Sigmund Freud would have something to say about the ways in which we evangelicals seem to be fixated on homosexuality. That fixation became abundantly clear to me recently when I was doing radio interviews upon the publication of my most recent book, Letters to a Young Evangelical. The book has 21 chapters, yet on every one of the two dozen interviews that I had on Christian radio stations, I had to spend at least 80 percent of my air time concentrating on the few pages that dealt with homosexuality.
The primary focus of the questioning during these interviews focused on my assertions, based on my own research and a survey of literature on the subject, that nobody has come up with a conclusive explanation of what causes a homosexual orientation, and that it develops so early in the bio-physical and social development of children that it’s practically impossible that it could be something that is deliberately chosen. It seemed to me that the interviewers were not willing to accept what I had to say, and wanted me to commit to one of two other options that I believe to be erroneous. The first was the suggestion that the homosexual orientation is the result of poor socialization. This is the commonly held belief among those evangelicals who head up ministries that propose to “deliver” homosexuals and make them into heterosexuals. The most cited version is that a boy overly identifies with a dominant mother, while his father is either absent from the household or is a somewhat weak personality. This theory puts already upset and confused parents of gays on unnecessary guilt trips.
The other theory often proposed in these interviews was that being homosexual is somehow the result of trauma resulting from the gay person being sexually molested as a child.
The reasons for these beliefs were all too obvious to me. If either of these theories had validity, then it could be said that homosexuals who wanted to change could do so by making the decision to be open to the work of God in their lives and getting some good Christian counseling. When I questioned such conclusions, the interviewers usually came back at me by claiming that if I did not accept what they were saying, then I must be implying that the homosexual orientation was inborn. That, to them, was unthinkable because accordingly, this would lead to the assumption that God created homosexuals the way they are, and that we should accept them as such. Over and over, I would have to repeat that nobody knows definitively what establishes same-sex attraction in persons – and again I would have to assert that what we do know is that it is practically never the result of any conscious decision.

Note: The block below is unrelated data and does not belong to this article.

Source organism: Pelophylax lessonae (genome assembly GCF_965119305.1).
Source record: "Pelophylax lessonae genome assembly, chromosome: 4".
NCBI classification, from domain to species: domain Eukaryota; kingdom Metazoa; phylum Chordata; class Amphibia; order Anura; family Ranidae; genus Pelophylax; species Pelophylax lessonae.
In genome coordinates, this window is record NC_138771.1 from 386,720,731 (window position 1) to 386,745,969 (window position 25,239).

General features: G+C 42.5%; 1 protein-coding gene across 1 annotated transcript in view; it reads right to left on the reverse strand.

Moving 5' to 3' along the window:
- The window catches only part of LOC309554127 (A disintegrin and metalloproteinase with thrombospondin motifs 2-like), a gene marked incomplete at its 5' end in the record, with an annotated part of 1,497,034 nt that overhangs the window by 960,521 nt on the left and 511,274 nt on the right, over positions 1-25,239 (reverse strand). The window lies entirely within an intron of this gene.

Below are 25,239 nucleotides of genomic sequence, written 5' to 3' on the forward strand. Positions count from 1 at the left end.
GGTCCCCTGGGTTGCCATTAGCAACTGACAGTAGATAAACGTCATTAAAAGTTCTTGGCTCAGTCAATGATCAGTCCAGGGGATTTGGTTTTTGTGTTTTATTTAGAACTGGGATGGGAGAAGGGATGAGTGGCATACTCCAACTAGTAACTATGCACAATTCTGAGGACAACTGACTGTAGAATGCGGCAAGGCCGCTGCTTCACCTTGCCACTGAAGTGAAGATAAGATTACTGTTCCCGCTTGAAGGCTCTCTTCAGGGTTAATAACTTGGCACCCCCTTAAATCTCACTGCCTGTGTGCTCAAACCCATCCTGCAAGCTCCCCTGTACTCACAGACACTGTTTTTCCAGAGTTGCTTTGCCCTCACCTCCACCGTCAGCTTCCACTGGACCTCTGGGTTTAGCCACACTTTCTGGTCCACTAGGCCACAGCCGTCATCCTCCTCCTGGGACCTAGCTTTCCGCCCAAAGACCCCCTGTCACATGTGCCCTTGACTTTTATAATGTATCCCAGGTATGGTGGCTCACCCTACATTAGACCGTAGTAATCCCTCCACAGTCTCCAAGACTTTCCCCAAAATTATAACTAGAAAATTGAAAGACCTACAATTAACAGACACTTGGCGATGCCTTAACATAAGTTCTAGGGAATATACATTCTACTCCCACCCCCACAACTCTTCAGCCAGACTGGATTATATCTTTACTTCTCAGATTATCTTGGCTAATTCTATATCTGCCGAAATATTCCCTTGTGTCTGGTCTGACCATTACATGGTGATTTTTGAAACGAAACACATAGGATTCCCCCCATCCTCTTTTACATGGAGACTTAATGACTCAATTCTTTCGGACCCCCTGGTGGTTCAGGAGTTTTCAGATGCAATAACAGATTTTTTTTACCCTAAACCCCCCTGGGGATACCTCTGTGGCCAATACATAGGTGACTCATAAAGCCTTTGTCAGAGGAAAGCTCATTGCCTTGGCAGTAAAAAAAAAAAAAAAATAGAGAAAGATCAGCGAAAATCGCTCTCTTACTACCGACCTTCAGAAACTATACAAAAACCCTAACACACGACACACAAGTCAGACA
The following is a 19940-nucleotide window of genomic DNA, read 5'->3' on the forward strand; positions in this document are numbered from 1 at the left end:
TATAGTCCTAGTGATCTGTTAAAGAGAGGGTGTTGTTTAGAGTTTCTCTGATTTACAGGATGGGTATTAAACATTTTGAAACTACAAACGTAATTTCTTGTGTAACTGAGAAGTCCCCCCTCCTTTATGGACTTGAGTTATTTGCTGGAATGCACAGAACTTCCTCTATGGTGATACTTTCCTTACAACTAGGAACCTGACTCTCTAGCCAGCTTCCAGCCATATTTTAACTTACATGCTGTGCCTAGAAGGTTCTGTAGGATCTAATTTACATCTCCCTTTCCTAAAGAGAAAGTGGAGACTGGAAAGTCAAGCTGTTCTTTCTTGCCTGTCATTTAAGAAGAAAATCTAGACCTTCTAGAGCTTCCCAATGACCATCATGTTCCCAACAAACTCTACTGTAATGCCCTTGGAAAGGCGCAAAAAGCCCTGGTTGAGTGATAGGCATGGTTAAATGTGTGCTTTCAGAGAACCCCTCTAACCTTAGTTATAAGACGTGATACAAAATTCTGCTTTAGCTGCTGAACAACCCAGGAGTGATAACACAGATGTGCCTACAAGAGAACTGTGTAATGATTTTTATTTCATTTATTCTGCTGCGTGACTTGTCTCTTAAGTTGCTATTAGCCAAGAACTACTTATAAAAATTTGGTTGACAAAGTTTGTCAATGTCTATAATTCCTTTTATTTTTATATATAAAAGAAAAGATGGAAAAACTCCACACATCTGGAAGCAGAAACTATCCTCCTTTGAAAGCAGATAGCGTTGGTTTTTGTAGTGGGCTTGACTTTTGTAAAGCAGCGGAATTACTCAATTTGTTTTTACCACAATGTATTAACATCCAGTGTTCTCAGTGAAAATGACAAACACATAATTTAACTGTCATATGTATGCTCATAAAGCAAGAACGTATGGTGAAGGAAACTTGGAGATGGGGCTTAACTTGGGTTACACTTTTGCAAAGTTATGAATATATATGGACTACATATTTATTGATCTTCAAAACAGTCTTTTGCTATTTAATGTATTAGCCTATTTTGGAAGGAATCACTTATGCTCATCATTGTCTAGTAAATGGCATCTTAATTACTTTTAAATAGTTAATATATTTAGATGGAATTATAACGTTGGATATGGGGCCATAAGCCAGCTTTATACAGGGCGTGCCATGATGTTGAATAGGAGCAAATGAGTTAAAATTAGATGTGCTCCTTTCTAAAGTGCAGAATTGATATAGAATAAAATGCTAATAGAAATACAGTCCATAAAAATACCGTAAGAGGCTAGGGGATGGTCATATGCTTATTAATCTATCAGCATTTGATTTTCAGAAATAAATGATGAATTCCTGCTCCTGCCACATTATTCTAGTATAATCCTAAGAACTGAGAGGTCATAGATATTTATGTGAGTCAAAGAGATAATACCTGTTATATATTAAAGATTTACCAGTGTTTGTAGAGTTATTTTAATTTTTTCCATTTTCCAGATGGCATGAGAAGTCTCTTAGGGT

The interviewers immediately sensed that I was suggesting that there are no easy answers that we evangelicals can offer to gays and lesbians who ask us about changing their sexual orientation. I added to their anxieties when I went on to say that it is very rare that sexual orientations ever do change. I never say “never” because with God miracles are always possible. I make it clear, however, that barring miracles, we evangelicals have little to offer in the way of positive suggestions for those who are struggling with being homosexual in a homophobic world. In reality, we only have two proposals – celibacy, which is my answer; and monogamous partnerships, which is an answer posed by my wife.
In my book, Letters to a Young Evangelical, I point out that there is an emerging new generation of young evangelicals who are still conservative on their views on homosexual behavior, but refuse to make gay marriage the defining issue that it has become for older Christians. Instead, these young people are more concerned with such issues as poverty, the AIDS crisis, the environment, and war. It is no surprise, therefore, that they take Bono as their model for Christian activism. This rock singer who has raised their consciousness about the crisis in Africa is working hard to eliminate Third World debts. Bono is committed to the causes that young evangelicals deem significant and they are joining with enthusiasm in his crusade to “Make Poverty History.”
In many instances, those in this new generation are even reluctant to accept being called evangelicals. They sense that the label “evangelical” is commonly thought to be synonymous with right-wing politics and suggests a gay-bashing, anti-environmentalist, anti-feminist, and pro-war mindset. Instead, they are increasingly calling themselves Red Letter Christians. This name, of course, associates them with those verses in scripture that record the words that Jesus spoke, which in many Bibles are printed in red. That I affirm this designation and promote this new label in my book often greatly disturbs my interviewers. They quickly remind me that Jesus never mentioned homosexuality. “That’s right!” I respond. “He most likely maintained ancient Jewish laws on the matter, but condemning gays was not on His big-ten hit list, while attacking judgmental religious people was.”
In Letters to a Young Evangelical, I call young people to move beyond the preoccupation with sexual issues that have so absorbed the discussion of the over-50s crowd and coalesce into a new movement that is committed to also include a whole range of other crucial social justice issues. I let them know that while they ought not to neglect sexual issues, they really must move beyond them and overcome the fixation on homosexuality that I found so evident in my recent radio interviews. Embracing a Christianity that deals with the broad spectrum of social concerns that are relevant to living out love and justice in the 21st century is required for an emerging church of young evangelicals. Any other kind of Christianity will prove irrelevant to them.
Tony Campolo is founder of the Evangelical Association for the Promotion of Education (EAPE) and Professor Emeritus of Sociology at Eastern University.